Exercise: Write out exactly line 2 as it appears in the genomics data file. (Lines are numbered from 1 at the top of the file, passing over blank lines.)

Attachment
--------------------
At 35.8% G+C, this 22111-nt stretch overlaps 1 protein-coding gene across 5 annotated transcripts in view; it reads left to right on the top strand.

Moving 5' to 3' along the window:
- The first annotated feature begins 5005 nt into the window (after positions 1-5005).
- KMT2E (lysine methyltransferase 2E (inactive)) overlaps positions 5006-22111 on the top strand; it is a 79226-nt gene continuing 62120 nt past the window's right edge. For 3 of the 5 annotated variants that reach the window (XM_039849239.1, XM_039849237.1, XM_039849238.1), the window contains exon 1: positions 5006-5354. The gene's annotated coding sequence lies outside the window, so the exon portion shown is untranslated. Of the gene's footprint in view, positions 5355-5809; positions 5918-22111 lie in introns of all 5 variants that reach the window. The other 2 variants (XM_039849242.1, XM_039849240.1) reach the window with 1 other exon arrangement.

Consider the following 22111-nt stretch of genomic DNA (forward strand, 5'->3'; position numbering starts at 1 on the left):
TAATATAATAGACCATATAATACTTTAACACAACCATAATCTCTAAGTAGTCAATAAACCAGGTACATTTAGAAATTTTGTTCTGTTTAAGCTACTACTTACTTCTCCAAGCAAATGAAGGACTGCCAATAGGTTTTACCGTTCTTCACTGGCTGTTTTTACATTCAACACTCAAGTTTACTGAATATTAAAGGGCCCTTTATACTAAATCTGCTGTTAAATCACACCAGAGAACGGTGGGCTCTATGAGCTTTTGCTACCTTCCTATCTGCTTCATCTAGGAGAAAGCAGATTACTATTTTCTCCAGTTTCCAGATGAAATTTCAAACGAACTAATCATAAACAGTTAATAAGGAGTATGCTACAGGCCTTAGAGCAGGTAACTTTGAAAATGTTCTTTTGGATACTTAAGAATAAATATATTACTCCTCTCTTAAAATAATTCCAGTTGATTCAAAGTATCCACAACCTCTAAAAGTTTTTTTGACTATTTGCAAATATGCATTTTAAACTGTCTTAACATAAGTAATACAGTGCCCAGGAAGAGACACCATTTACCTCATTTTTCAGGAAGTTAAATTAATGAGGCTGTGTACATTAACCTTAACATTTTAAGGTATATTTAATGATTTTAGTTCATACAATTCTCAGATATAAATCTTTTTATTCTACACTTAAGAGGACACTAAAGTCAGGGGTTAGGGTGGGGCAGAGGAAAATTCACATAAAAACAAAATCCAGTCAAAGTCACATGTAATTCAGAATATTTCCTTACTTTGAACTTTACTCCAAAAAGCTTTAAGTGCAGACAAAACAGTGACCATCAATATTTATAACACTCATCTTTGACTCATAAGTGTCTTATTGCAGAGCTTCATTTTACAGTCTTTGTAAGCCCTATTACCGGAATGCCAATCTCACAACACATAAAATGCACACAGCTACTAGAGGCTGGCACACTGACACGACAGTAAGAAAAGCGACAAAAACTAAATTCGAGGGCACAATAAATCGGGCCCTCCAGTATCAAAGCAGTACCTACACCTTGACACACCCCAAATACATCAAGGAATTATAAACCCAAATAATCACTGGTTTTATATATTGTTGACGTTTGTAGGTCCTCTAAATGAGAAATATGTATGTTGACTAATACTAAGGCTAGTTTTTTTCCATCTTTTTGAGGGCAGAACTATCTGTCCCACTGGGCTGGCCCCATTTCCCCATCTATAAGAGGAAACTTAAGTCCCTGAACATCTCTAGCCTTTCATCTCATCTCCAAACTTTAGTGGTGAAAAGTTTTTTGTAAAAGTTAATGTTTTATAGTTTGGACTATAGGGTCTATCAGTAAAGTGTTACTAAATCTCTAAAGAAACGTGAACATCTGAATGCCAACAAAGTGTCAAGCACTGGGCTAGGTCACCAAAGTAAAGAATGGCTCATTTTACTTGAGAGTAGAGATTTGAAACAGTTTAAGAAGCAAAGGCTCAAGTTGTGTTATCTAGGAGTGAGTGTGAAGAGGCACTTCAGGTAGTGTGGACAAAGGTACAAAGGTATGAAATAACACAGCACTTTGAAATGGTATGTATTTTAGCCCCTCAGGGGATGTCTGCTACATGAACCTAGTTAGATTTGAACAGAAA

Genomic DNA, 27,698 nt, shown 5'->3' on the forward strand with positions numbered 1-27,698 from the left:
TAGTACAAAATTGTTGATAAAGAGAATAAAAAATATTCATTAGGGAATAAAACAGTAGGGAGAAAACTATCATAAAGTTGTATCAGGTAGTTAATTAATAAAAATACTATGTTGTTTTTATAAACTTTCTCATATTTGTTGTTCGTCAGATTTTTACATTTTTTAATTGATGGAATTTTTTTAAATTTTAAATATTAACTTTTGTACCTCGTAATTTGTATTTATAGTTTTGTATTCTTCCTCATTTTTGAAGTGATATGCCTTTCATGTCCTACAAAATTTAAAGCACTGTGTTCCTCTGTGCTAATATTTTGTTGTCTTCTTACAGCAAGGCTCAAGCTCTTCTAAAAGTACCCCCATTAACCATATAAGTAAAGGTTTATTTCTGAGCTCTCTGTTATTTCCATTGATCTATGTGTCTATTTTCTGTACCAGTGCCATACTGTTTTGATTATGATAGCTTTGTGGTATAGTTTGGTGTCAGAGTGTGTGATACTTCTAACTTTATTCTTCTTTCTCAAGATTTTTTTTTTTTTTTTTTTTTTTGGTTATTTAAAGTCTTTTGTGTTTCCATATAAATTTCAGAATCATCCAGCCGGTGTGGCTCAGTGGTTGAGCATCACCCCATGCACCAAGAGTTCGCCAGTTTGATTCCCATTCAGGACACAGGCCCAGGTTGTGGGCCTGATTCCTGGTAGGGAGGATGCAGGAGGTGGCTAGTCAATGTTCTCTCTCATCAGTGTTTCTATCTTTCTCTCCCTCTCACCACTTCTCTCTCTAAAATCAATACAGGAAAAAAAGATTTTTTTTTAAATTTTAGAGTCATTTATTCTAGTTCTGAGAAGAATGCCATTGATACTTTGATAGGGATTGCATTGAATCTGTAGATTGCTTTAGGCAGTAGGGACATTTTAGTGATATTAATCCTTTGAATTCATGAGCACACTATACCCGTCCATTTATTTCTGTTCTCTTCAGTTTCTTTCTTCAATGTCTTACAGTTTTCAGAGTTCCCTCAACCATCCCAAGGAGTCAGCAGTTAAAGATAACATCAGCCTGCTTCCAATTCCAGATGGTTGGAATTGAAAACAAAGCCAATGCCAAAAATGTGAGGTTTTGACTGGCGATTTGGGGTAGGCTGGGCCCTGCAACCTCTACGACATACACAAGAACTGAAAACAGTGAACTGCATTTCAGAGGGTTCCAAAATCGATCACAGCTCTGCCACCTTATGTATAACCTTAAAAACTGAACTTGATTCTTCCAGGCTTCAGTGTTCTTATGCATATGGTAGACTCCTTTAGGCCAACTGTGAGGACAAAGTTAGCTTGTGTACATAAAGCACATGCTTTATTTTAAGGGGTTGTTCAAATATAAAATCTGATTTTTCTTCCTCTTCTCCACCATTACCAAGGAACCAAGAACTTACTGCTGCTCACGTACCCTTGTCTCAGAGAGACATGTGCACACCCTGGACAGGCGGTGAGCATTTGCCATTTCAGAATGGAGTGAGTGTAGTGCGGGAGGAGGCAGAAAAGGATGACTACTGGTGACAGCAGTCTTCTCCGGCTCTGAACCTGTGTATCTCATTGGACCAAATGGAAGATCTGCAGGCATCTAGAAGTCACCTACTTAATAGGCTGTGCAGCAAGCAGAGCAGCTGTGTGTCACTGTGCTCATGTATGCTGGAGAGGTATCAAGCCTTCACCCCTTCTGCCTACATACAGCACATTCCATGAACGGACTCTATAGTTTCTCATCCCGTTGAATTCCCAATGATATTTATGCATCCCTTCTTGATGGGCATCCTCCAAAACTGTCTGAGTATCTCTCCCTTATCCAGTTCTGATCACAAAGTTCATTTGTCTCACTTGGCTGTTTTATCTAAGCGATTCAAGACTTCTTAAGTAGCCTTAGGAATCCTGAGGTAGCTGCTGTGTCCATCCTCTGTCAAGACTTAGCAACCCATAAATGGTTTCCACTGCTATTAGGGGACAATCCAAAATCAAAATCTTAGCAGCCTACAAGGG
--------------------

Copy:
Moving 5' to 3' along the window: